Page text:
It does matter what you think and it is important that you express what you think. I just happen to disagree.

      Jack Townsend

    3. I guess the argument I would make is that if lived as a Swiss resident in Geneva lets say and got divorced and tried to keep money from spouse or you operated a business and absconded with investors money Swiss privacy/asset protection would do nothing to protect you from legitimate claims. Yet in many of these cases thats exactly what people were trying to do.

      I do happen to believe that legal comity has gone to far and fundamentally violates the rights of citizens of democratic states to elect representitives to create laws and public policy preferences as to please not to have been governed by technocrats in organizations like the OECD, UN, IMF etc. However it don't believe their should be no respect for comity. Almost none of the people involved in these cases short of the Andrew Silva guy from what I can see had any genuine tie to Switzerland or many cases had never even visited the place. In the case of Wegelin if they had wanted to be an insitution that exclusively operated in Swiss Francs and Swiss Investment I suspect they would be in s stronger position. However, its apparent many of its non US customers had very little desire to stick with a truely Swiss only bank that only did business in Swiss francs. The largest retail bank in Switzerland is actually the post office. Many of these "offshore" banks have no real connection to the actual Swiss economy and cannot cost effectively provide any real competition to those who actually need retail banking services in Switzerland not just a "Swiss Bank Account"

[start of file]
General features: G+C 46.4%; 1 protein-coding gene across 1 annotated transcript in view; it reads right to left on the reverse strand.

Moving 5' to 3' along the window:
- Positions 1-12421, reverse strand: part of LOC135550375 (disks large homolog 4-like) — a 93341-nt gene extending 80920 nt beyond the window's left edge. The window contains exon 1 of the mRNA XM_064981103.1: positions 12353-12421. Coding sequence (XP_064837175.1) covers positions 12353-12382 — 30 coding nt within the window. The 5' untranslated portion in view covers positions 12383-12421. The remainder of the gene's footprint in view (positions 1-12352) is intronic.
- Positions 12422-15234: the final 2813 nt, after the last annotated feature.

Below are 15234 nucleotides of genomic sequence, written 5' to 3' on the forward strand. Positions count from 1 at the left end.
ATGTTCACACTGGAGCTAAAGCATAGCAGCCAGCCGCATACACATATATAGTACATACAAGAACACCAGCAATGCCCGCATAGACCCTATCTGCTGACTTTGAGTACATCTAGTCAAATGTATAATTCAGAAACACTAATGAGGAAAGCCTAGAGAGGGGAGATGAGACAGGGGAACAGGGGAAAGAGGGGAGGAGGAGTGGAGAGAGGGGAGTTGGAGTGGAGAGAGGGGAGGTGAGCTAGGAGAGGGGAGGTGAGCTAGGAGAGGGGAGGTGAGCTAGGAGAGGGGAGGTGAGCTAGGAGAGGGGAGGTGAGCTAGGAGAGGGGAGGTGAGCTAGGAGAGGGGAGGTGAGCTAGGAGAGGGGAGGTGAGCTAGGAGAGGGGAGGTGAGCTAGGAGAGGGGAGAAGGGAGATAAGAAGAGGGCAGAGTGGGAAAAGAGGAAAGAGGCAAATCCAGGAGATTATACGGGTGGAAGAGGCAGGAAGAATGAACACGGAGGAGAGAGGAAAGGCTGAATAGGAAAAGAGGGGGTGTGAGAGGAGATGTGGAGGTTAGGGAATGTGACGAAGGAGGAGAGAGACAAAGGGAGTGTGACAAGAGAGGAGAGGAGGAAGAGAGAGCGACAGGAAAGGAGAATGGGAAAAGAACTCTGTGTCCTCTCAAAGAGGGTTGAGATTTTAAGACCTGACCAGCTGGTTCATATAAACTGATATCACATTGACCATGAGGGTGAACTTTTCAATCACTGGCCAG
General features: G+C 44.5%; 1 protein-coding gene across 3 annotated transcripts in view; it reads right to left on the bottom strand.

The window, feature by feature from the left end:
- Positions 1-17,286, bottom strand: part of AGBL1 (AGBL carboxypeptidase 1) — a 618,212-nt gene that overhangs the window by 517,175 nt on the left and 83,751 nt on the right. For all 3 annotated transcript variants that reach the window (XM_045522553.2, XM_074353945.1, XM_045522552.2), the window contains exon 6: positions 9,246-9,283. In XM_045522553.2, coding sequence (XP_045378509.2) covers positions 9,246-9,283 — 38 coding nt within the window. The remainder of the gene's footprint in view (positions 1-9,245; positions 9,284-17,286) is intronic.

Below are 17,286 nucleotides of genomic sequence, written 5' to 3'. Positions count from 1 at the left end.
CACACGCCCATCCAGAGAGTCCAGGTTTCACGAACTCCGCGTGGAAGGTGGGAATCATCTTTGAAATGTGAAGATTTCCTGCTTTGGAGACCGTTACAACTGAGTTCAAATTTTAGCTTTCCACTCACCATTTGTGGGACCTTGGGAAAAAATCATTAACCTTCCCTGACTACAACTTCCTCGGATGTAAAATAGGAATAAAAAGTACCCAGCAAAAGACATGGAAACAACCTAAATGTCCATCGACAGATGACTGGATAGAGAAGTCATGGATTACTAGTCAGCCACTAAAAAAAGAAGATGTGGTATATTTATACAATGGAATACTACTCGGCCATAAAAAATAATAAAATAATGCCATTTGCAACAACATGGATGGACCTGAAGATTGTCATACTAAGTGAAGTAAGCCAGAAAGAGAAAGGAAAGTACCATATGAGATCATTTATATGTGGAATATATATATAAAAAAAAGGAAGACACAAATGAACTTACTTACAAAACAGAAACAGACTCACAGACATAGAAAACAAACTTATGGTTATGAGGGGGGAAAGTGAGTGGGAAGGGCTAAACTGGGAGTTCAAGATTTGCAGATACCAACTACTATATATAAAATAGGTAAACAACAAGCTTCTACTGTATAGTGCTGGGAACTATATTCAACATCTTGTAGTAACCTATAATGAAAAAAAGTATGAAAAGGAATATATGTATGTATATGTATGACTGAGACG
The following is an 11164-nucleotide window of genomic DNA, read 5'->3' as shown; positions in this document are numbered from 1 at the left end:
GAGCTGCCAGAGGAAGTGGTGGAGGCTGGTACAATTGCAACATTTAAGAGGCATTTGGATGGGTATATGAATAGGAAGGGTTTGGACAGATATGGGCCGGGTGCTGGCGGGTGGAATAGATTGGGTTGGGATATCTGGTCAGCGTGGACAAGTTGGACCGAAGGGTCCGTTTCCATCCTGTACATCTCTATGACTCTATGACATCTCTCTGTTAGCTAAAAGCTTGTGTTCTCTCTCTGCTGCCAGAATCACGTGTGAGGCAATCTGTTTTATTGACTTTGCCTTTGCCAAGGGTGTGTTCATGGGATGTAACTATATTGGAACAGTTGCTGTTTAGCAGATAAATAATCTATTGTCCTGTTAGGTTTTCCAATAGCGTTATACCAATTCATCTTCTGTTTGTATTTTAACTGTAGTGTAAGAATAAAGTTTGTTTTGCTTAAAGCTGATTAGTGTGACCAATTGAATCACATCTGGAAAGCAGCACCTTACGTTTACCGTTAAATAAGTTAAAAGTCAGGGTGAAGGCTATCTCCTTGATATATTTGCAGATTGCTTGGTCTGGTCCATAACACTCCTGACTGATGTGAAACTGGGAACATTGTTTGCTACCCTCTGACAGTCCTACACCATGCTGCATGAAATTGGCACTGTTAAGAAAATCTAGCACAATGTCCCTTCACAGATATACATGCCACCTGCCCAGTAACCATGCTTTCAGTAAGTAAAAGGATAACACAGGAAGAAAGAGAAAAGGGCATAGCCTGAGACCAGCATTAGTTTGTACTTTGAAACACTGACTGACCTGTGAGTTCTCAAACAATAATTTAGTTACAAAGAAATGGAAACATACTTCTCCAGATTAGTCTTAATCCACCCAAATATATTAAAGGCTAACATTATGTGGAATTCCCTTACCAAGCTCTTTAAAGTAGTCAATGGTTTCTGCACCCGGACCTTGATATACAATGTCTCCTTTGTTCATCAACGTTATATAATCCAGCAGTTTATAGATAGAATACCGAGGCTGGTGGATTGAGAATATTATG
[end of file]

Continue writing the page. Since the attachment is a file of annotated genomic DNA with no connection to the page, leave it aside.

19. To Patrick:

    Just posted a new blog on this. Thanks for the link.


  20. Unlike the smaller Canadian banks, the Big Five are not just Canadian banks, but are instead better described as international financial conglomerates,
    each with a large Canadian banking division. In fiscal 2007, RBC's
    Canadian segment called "Personal Financial Services" (the segment most
    related to what was traditionally thought of as retail banking) had
    revenue of only CAD$5,082 million (or 22.6%) of a total revenue of CAD$22,462 million.

  21. Your qualification of "... every modern tax system ..." refers exclusively to the taxation of income which requires minimal privacy for the tax payer in order to function.  The fact that this minimalization is a fundamental desire of that organism we label 'government' as much as anything else drives the insistence upon an income based tax system.  Read The Fair Tax Book for a view of something less available to political manipulation and more beneficial to both the economy and the taxpayer while generating as much, if not more, revenue for the federal government.